‘North Korean torpedo’ sank South’s navy ship – report

BBC News
20 May 2010

A North Korean submarine’s torpedo sank a South Korean navy ship on 26 March causing the loss of 46 sailors, an international report has found.

Investigators said they had discovered part of the torpedo on the sea floor and it carried lettering that matched a North Korean design.

Pyongyang rejected the claim as a “fabrication”, South Korea’s Yonhap agency reported.

It said the North threatened war if sanctions were imposed by the South.

But South Korean President Lee Myung-bak pledged to take “stern action” against the North.

The White House described the sinking of the ship as an “act of aggression” by North Korea that challenged peace.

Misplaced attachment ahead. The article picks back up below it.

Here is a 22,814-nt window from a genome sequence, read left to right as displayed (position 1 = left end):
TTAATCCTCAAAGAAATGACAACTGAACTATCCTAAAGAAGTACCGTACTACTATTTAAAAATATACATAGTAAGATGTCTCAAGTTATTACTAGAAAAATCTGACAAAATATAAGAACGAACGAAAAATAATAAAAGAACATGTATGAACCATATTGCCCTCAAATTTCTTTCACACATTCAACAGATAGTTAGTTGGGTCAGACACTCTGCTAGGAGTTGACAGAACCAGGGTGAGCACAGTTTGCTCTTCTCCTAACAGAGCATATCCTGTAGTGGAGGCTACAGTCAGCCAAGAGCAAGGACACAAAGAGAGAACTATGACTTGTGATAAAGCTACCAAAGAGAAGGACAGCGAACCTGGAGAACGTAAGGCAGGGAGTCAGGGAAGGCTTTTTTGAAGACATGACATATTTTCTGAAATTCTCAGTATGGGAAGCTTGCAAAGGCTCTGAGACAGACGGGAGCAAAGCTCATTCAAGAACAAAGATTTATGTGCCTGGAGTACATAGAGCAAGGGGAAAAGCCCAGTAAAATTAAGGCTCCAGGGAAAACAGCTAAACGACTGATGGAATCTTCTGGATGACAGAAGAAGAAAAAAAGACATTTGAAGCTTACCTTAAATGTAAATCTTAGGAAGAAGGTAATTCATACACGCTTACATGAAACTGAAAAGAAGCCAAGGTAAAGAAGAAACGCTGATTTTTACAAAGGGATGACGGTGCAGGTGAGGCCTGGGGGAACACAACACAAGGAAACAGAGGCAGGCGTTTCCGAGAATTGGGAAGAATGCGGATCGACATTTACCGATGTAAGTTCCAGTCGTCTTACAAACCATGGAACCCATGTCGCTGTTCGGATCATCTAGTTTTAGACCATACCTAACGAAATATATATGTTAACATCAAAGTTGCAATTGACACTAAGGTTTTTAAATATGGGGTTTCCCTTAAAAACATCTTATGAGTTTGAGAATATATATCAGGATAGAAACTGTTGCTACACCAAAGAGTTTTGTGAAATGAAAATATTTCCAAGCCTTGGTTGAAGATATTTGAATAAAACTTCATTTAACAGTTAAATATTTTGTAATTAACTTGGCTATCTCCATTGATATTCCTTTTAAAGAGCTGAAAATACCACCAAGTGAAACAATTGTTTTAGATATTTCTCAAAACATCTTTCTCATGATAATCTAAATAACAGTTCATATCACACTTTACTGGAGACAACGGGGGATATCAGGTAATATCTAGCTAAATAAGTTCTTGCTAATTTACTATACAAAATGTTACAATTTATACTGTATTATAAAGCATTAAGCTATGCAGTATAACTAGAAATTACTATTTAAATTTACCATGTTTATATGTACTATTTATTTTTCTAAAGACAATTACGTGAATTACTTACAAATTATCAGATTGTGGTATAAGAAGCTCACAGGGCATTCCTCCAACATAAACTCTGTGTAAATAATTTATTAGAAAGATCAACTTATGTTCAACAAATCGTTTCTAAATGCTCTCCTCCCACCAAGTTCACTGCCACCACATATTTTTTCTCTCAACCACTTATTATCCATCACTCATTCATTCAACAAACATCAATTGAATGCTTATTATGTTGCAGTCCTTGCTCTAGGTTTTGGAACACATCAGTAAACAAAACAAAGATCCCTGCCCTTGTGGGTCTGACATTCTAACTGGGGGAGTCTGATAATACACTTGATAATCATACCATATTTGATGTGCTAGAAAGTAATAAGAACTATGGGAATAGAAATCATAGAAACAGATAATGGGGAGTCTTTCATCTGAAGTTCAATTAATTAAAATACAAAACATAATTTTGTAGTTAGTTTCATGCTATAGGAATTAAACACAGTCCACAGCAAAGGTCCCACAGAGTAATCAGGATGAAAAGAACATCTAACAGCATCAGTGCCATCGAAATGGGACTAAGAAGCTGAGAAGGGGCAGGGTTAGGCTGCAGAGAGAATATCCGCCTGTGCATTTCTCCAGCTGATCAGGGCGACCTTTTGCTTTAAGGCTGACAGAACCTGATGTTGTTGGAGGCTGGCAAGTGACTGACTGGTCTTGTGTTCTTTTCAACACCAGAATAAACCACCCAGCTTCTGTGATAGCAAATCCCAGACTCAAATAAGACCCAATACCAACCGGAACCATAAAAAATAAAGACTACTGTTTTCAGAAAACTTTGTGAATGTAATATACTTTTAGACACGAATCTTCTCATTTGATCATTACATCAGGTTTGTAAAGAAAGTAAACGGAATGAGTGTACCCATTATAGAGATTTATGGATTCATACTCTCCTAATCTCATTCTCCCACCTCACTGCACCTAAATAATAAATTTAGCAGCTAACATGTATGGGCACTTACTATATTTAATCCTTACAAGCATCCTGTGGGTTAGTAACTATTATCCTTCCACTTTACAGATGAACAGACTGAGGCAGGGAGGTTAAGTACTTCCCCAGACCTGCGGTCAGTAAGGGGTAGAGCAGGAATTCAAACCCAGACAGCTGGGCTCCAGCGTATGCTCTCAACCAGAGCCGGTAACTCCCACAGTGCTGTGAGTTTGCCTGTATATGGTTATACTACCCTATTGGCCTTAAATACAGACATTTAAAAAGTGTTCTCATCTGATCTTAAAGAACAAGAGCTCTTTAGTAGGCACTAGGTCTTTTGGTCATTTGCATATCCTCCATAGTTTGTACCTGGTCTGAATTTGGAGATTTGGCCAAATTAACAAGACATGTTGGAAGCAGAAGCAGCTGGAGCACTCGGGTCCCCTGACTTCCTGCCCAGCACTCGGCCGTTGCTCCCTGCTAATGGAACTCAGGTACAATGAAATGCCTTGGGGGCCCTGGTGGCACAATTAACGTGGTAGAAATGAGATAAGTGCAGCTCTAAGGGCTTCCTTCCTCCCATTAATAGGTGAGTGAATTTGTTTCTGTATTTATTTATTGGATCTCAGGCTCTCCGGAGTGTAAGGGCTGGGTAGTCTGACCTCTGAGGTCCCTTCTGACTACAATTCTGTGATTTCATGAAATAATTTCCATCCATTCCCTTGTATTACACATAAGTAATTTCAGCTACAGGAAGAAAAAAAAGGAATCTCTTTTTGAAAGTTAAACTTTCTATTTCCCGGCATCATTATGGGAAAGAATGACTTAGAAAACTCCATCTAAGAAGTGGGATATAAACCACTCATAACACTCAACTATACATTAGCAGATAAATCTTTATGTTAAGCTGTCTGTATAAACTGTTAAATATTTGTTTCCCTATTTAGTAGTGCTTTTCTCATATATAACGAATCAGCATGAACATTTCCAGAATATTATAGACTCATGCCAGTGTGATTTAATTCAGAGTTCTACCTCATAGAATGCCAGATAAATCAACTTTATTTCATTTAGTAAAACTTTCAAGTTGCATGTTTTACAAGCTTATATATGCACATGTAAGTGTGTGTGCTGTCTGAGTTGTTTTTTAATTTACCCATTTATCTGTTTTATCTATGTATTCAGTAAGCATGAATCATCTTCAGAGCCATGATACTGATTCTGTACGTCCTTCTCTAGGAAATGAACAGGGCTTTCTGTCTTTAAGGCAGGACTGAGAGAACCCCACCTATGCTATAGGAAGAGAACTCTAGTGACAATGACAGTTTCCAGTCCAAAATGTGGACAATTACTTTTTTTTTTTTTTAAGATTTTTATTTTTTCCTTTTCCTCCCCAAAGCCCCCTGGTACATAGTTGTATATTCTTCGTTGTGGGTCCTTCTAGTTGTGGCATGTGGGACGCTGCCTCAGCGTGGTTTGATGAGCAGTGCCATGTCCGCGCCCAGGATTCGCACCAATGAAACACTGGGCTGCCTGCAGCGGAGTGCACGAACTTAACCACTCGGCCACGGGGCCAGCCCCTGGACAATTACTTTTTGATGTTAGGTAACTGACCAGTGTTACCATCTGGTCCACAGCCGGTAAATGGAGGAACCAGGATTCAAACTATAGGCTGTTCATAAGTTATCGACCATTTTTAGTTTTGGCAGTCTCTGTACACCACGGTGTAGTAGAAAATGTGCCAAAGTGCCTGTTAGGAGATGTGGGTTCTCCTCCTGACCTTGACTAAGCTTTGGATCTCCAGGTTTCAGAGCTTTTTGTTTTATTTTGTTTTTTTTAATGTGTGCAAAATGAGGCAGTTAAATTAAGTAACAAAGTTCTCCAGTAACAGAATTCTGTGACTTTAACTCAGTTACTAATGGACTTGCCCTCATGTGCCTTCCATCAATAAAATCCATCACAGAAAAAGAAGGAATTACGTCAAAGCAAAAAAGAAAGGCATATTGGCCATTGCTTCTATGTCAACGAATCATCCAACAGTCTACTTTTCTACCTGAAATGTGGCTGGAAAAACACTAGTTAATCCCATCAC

UN Secretary General Ban Ki-moon said the report was “deeply troubling”.

The Cheonan went down near the disputed inter-Korean maritime border, raising tension between the two nations, which technically remain at war.

The shattered wreck of the 1,200-tonne gunboat was later winched to the surface, in two pieces, for examination.

‘Perfect match’
The investigation was led by experts from the US, Australia, Britain and Sweden.

The article continues at BBC News.

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